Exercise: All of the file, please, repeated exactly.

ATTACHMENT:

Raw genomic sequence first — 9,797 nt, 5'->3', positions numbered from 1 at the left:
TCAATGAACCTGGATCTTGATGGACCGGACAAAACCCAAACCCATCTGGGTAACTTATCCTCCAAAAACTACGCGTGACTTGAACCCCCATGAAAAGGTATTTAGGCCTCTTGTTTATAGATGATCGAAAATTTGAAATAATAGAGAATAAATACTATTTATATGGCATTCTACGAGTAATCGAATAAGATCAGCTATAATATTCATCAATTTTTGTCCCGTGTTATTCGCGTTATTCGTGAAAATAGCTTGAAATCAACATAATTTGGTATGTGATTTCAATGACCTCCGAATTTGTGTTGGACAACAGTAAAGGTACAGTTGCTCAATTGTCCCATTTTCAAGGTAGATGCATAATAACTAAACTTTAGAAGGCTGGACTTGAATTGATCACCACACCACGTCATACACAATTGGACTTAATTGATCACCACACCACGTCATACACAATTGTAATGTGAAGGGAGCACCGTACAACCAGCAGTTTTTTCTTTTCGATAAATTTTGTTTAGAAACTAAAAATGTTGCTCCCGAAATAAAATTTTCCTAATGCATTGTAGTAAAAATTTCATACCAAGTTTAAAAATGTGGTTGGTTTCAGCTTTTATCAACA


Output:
Raw genomic sequence first — 9,797 nt, 5'->3', positions numbered from 1 at the left:
TCAATGAACCTGGATCTTGATGGACCGGACAAAACCCAAACCCATCTGGGTAACTTATCCTCCAAAAACTACGCGTGACTTGAACCCCCATGAAAAGGTATTTAGGCCTCTTGTTTATAGATGATCGAAAATTTGAAATAATAGAGAATAAATACTATTTATATGGCATTCTACGAGTAATCGAATAAGATCAGCTATAATATTCATCAATTTTTGTCCCGTGTTATTCGCGTTATTCGTGAAAATAGCTTGAAATCAACATAATTTGGTATGTGATTTCAATGACCTCCGAATTTGTGTTGGACAACAGTAAAGGTACAGTTGCTCAATTGTCCCATTTTCAAGGTAGATGCATAATAACTAAACTTTAGAAGGCTGGACTTGAATTGATCACCACACCACGTCATACACAATTGGACTTAATTGATCACCACACCACGTCATACACAATTGTAATGTGAAGGGAGCACCGTACAACCAGCAGTTTTTTCTTTTCGATAAATTTTGTTTAGAAACTAAAAATGTTGCTCCCGAAATAAAATTTTCCTAATGCATTGTAGTAAAAATTTCATACCAAGTTTAAAAATGTGGTTGGTTTCAGCTTTTATCAACA